It was a bad way to end a tough week. Wisconsin voters had rejected a recall of their Republican governor, and Bill Clinton had praised Mitt Romney's business record as "sterling" and called for a temporary extension of the Bush tax cuts. Then Obama made himself sound like GOP Sen. John McCain, who in September 2008 stink-bombed his election prospects by saying, "The fundamentals of our economy are strong."

Team Romney gleefully jumped on the "doing fine" quote as proof that Obama doesn't appreciate the plight of the unemployed. The campaign produced a video that asked, "Has there ever been a president so out of touch with the middle class?"

Obama was ill-served by 24-hour cable news shows that like to dwell on and distort what politicians say rather than what they do. He was not saying that the economy is hunky-dory.

But in saying that the private sector is doing just fine and citing the corporate sector's "record profits," the president was playing to a frequent far-left gripe -- that the private sector is sitting on cash instead of hiring more workers.

In essence, then, Obama's remarks served as an admission that he cannot do much of anything about the creation of private jobs but can only help government workers laid off as local and state tax revenues dry up.

Chad Stone, chief economist of the nonpartisan but left-leaning Center on Budget and Policy Priorities, agrees with the president that private-sector employment has grown while a huge drop in public-sector jobs -- some 502,000 -- is "unprecedented." As Stone put it, "the problem is not that the private sector doesn't have the money to expand, but it doesn't have the demand for goods and services. They don't have enough customers." Public-sector jobs mean customers.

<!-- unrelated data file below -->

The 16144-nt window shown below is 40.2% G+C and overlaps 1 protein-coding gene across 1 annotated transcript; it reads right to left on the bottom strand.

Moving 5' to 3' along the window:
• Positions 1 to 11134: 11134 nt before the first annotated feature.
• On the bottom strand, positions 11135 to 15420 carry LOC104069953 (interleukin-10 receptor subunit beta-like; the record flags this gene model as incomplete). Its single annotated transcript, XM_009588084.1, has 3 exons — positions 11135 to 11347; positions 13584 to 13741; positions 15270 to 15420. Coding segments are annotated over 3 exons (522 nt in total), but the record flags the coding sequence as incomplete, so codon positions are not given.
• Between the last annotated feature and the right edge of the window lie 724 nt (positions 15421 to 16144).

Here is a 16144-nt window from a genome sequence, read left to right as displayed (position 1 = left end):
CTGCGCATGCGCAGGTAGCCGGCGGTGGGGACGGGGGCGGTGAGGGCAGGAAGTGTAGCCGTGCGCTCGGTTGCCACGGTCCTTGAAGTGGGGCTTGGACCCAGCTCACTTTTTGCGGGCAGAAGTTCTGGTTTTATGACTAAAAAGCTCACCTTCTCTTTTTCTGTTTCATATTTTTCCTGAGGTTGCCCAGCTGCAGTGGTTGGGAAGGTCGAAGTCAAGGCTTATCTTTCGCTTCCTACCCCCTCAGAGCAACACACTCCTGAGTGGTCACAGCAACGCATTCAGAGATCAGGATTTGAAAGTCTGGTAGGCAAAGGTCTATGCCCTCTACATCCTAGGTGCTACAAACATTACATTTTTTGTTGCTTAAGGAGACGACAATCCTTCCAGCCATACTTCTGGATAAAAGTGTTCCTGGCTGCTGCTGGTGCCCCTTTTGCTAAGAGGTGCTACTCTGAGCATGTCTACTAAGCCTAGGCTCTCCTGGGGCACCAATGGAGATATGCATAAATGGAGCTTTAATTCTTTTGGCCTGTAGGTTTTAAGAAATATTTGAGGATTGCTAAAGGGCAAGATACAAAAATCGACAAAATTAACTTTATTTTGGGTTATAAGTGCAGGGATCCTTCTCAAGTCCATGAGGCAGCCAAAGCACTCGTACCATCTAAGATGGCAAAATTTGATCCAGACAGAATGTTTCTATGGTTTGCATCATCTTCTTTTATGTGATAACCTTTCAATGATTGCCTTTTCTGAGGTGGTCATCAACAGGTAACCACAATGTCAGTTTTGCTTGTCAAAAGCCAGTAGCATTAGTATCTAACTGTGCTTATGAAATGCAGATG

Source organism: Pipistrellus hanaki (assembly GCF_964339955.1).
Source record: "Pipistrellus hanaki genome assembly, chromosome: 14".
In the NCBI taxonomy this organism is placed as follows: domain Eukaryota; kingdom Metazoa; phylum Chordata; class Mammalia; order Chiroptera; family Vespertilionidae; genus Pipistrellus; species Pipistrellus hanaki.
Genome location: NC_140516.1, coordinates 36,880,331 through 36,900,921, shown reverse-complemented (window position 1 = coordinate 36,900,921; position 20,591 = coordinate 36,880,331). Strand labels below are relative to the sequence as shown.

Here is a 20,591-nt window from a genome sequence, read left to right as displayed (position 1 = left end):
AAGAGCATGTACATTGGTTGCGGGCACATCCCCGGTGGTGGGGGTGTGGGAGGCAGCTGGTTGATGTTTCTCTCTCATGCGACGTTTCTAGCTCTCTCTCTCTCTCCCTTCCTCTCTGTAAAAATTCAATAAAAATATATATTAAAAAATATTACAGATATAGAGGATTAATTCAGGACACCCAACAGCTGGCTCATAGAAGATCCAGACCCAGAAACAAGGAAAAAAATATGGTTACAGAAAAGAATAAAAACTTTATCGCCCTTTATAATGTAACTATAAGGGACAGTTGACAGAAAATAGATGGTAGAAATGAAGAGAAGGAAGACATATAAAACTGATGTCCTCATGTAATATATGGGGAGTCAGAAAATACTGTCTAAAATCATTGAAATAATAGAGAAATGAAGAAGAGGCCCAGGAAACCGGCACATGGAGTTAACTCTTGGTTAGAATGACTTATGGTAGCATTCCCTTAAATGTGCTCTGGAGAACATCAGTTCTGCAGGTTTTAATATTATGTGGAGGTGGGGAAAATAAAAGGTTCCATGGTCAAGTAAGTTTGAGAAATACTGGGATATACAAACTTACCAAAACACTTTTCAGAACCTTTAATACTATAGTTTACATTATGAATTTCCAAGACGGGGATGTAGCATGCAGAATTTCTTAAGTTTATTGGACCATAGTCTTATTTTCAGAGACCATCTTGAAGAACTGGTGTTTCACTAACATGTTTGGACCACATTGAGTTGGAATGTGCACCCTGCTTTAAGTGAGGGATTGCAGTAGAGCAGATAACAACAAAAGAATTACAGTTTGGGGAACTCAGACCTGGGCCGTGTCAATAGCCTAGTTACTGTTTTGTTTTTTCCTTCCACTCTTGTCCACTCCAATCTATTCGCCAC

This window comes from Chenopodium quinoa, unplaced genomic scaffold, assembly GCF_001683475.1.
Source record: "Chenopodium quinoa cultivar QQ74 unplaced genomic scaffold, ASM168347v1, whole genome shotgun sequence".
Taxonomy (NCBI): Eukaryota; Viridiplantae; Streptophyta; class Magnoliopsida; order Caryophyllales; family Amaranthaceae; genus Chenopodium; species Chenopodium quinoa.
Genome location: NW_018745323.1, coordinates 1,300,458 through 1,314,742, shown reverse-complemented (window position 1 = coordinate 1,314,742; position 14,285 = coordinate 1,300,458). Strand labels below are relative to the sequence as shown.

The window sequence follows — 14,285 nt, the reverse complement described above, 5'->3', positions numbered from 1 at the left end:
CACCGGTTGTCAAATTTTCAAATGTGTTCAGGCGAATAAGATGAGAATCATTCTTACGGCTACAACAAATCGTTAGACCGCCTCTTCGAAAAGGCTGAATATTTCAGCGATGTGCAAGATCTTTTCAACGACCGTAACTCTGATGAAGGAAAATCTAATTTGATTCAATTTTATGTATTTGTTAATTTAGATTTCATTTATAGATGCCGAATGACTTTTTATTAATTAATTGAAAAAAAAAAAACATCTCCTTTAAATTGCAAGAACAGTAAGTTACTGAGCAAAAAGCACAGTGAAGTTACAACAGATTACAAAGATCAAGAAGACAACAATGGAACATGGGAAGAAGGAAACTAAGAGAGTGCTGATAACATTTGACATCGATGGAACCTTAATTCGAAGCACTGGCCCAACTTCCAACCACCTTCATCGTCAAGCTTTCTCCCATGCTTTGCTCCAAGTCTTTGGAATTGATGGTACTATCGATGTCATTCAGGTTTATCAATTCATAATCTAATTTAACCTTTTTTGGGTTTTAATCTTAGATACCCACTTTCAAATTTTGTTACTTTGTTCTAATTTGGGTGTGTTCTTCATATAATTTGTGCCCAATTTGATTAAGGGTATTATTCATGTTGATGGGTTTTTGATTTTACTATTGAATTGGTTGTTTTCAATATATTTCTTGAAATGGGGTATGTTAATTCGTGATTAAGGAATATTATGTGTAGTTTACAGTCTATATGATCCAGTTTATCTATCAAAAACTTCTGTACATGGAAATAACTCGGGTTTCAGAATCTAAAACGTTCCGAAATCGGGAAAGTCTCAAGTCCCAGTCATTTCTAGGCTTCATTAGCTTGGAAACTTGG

Here's the problem. Even if you recognize that public-sector job losses cannot be good for the recovery -- if America indeed still is in a recovery -- you cannot help but notice that the president has given up on the private sector, which bankrolls the public sector.

He won't recognize that Obamacare, with its many mandates, serves as a tax on job creation. He doesn't understand how his calls for balancing the budget on the backs of the affluent might chill investment.

"You're not going to invest not knowing what the tax code is the next year," observed House Republican Whip Kevin McCarthy.

McCarthy sees a solution to the situation. Clinton and former Obama economic adviser Larry Summers have suggested that Washington extend the Bush tax cuts temporarily in order to prevent a slowdown. "You would have the biggest stimulus with no money being borrowed," McCarthy told me, and the president could promise tax reform next year -- if he's re-elected.

But it won't happen, because Obama puts all his energy not into fixing the economy but into raising campaign funds and blaming Republicans. "The president," McCarthy sighed, "he's done legislating."

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© 2012, Creators Syndicate